Conservation Minnesota says their priorities are your priorities. They’ve put this survey together, theoretically to record Minnesotans’ opinions. I highly recommend you do that. Here’s a sampling of their questions:

Protecting lakes and rivers from sulfide mining pollution.
Replacing dirty coal with clean, renewable energy.
Investing in energy saving transit and transportation systems.

I don’t believe that Conservation Minnesota is that interested in hearing from all Minnesotans. Rather, I think they only want to hear from Minnesotans that agree with them.

Conservation Minnesota hasn’t hesitated in lying about the ‘dangers’ of precious metal mining. Here’s one of their lies:

Sulfide mines have a long record of polluting surrounding lakes, rivers, streams and groundwater with mercury, acid mine drainage, and toxic metals. Mines proposed in Minnesota would pose risks to some of our most important water resources like Lake Superior and the Boundary Waters.

That’s BS. Conservation Minnesota knows it’s BS. PolyMet and Twin Metals are south of the continental divide in northern Minnesota. The Boundary Waters Canoe Area Wilderness, aka the BWCAW, is north of the continental divide in northern Minnesota.

Waters on the south side of the continental divide flow south. Waters on the north side flow north. That means it’s imposssible for the water from the PolyMet and Twin Metals mines to ever flow into the BWCAW.

The dirty little secret (actually, it isn’t that secret anymore) is that the DFL can’t survive without organizations like Conservation Minnesota writing lots of checks to their campaigns. Gov. Dayton is, in fact, in a difficult position because he wants to keep the greenies on his side without pissing the miners off too much.

Conservation Minnesota’s impact, along with the Minnesota Center for Environmental Advocacy, aka MCEA, and the Minnesota Environmental Partnership, aka the MEP, isn’t just in writing checks. They’re part of the DFL’s GOTV operation during the election and their lobbyists when the legislature is in session. Without their muscle, Gov. Dayton and the DFL would be in a difficult position electorally.

If conservatives don’t take the time to fill out this survey, they’ll be giving the DFL’s special interest allies a huge political advantage. The survey only has 12 questions so it isn’t a major time investment.

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4 Responses to “A survey worth taking”

  • SamDaniel says:

    Thats a great survey. A survey is worth it in knowing people’s opinion and to improve your work.

  • Frank Pafko says:

    While I agree that Polymet and Twin Metals mines can be undertaken without serious pollution to the adjacent waters, you may wish to write a correction to this post. The Polymet mine, east of Hoyt Lakes, would be adjacent to the Partridge River, which is in the Lake Superior drainage. However, The proposed Twin Metals underground mine is located adjacent (south ) of Birch Lake and the South Kawishiwi River. This river does flow north into Basswood Lake and the BWCA.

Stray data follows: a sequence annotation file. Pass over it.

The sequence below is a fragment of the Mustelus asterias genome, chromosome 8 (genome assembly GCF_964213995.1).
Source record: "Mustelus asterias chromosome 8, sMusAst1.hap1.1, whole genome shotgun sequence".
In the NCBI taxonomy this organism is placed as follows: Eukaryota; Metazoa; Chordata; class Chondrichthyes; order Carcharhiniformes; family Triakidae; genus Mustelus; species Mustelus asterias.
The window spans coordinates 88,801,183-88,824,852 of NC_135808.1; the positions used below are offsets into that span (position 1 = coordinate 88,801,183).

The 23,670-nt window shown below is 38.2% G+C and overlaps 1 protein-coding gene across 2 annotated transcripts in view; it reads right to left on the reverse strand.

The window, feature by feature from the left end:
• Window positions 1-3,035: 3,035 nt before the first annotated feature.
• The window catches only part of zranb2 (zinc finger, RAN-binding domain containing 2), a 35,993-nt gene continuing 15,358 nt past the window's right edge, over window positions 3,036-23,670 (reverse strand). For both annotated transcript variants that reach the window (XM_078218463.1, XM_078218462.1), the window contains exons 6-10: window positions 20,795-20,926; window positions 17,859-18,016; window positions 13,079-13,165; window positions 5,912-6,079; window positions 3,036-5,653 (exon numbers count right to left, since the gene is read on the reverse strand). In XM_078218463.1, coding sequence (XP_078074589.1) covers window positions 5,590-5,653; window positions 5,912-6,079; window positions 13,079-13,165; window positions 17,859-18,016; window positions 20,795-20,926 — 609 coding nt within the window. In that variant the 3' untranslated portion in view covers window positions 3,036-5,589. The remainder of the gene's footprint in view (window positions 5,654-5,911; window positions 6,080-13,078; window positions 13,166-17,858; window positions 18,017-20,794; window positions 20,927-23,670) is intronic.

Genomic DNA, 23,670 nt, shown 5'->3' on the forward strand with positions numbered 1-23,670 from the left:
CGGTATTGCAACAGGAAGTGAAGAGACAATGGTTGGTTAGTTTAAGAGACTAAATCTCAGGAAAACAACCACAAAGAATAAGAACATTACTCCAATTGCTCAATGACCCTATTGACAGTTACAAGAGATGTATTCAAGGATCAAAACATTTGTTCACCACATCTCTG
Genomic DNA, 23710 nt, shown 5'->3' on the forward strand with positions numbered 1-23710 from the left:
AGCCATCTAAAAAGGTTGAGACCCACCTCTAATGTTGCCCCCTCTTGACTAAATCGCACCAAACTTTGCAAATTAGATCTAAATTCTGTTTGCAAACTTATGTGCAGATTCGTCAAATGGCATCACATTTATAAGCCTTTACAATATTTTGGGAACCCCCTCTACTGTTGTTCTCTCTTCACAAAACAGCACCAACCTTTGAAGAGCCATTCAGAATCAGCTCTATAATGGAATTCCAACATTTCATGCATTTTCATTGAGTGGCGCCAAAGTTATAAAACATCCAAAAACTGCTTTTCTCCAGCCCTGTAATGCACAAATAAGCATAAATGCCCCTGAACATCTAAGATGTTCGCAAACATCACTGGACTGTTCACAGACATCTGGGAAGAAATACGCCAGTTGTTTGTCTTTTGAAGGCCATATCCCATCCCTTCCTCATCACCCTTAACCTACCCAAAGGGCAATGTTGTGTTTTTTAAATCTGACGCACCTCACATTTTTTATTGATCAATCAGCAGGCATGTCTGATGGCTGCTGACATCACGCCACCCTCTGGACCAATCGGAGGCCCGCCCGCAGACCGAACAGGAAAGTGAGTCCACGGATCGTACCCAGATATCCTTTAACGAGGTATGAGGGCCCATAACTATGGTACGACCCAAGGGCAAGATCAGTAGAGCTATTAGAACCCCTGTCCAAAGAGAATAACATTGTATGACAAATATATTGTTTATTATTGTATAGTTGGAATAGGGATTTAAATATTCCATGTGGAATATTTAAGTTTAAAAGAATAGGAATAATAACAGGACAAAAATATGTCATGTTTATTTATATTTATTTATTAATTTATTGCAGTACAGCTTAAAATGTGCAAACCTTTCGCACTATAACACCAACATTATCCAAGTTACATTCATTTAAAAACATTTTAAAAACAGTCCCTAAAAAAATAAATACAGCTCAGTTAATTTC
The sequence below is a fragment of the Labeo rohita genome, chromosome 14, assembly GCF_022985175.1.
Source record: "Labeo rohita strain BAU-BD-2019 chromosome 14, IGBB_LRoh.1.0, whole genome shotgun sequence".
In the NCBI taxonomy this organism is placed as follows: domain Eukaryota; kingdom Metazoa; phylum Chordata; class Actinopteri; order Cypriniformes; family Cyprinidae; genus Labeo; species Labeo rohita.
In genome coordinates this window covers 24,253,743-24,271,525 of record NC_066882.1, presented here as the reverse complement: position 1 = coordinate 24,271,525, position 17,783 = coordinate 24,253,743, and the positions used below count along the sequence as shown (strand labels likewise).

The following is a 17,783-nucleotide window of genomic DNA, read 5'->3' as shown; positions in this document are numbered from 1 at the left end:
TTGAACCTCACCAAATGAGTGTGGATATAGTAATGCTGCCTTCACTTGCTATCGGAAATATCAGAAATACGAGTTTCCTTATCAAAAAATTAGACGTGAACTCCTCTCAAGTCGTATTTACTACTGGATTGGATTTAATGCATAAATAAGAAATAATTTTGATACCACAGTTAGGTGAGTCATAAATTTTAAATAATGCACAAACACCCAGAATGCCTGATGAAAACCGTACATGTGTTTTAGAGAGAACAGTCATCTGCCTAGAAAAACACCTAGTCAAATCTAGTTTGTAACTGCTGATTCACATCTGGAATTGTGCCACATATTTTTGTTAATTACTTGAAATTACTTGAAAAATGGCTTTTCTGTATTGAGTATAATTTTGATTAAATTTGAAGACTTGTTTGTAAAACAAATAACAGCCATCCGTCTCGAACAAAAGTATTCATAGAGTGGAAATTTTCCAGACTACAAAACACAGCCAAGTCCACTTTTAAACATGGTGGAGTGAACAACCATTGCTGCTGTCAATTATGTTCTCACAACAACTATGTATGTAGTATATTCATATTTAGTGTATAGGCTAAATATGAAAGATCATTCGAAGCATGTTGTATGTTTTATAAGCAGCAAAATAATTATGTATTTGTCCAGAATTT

Conservation Minnesota fails to point out the lack of noticeable water pollution from a real world test. SE of the proposed Twin Metals site, also adjacent to Birch Lake, is the Dunka iron ore open pit mine. This mining operation, for over a half century,has needed to remove sulfide bearing rock to get to the iron ore. Rainwater has been leaching through these rock piles without treatment the entire time. While elevated metals are found in the runoff, downstream lakes have not been polluted as has been implied would happen from “sulfide mining”.

    This has been submitted for your consideration, you do not need to publish this comment.

  • JJ says:

    I don’t believe the survey is all that great considering the slant of the questions. The survey doesn’t give you options for extent and basically all the questions are more or less along the lines of do you want what we’re supporting or do you want to kill puppies? I find question 7 especially interesting in that it asks if you want to remove toxic chemicals from food packaging and consumer products, but then when you are asked to rank the top priority the question seems to have been about saving the children from toxic chemicals (the summary became “Protecting children from toxic chemicals.” The best part of the survey was being able to disagree with replacing “dirty coal.”

  • Gary Gross says:

    JJ, the survey is worth knowing about because we need to expose the DFL’s agenda.

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